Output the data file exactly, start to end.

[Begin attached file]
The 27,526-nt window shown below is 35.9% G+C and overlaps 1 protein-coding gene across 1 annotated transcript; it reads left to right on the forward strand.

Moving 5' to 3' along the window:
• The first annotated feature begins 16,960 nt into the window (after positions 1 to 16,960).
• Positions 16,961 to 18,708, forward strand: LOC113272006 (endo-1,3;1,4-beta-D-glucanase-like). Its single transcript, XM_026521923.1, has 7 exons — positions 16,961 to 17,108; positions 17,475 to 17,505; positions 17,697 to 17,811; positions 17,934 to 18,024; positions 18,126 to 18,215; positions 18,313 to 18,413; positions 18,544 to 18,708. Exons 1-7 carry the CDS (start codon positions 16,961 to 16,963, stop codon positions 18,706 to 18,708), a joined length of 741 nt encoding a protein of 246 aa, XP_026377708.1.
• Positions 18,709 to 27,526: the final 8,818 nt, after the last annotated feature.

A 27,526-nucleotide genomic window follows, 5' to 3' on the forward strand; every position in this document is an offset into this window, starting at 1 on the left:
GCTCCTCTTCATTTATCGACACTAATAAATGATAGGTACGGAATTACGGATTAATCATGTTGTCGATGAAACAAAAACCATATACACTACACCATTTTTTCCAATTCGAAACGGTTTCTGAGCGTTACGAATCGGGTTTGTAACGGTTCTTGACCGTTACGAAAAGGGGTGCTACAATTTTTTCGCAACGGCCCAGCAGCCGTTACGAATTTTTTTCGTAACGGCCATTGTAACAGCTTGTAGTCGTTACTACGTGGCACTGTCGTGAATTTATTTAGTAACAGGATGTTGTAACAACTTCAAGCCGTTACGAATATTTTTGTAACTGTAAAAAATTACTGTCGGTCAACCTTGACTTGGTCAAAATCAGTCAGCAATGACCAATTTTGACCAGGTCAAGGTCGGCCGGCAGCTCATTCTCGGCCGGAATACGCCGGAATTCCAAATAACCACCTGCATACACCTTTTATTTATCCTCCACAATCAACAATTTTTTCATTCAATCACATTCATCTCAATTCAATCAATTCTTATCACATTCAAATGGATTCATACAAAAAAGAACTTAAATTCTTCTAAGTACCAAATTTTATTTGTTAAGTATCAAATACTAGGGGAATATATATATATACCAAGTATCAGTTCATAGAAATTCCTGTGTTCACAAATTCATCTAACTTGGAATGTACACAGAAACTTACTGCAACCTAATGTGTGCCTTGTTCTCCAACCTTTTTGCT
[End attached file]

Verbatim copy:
The 27,526-nt window shown below is 35.9% G+C and overlaps 1 protein-coding gene across 1 annotated transcript; it reads left to right on the forward strand.

Moving 5' to 3' along the window:
• The first annotated feature begins 16,960 nt into the window (after positions 1 to 16,960).
• Positions 16,961 to 18,708, forward strand: LOC113272006 (endo-1,3;1,4-beta-D-glucanase-like). Its single transcript, XM_026521923.1, has 7 exons — positions 16,961 to 17,108; positions 17,475 to 17,505; positions 17,697 to 17,811; positions 17,934 to 18,024; positions 18,126 to 18,215; positions 18,313 to 18,413; positions 18,544 to 18,708. Exons 1-7 carry the CDS (start codon positions 16,961 to 16,963, stop codon positions 18,706 to 18,708), a joined length of 741 nt encoding a protein of 246 aa, XP_026377708.1.
• Positions 18,709 to 27,526: the final 8,818 nt, after the last annotated feature.

A 27,526-nucleotide genomic window follows, 5' to 3' on the forward strand; every position in this document is an offset into this window, starting at 1 on the left:
GCTCCTCTTCATTTATCGACACTAATAAATGATAGGTACGGAATTACGGATTAATCATGTTGTCGATGAAACAAAAACCATATACACTACACCATTTTTTCCAATTCGAAACGGTTTCTGAGCGTTACGAATCGGGTTTGTAACGGTTCTTGACCGTTACGAAAAGGGGTGCTACAATTTTTTCGCAACGGCCCAGCAGCCGTTACGAATTTTTTTCGTAACGGCCATTGTAACAGCTTGTAGTCGTTACTACGTGGCACTGTCGTGAATTTATTTAGTAACAGGATGTTGTAACAACTTCAAGCCGTTACGAATATTTTTGTAACTGTAAAAAATTACTGTCGGTCAACCTTGACTTGGTCAAAATCAGTCAGCAATGACCAATTTTGACCAGGTCAAGGTCGGCCGGCAGCTCATTCTCGGCCGGAATACGCCGGAATTCCAAATAACCACCTGCATACACCTTTTATTTATCCTCCACAATCAACAATTTTTTCATTCAATCACATTCATCTCAATTCAATCAATTCTTATCACATTCAAATGGATTCATACAAAAAAGAACTTAAATTCTTCTAAGTACCAAATTTTATTTGTTAAGTATCAAATACTAGGGGAATATATATATATACCAAGTATCAGTTCATAGAAATTCCTGTGTTCACAAATTCATCTAACTTGGAATGTACACAGAAACTTACTGCAACCTAATGTGTGCCTTGTTCTCCAACCTTTTTGCT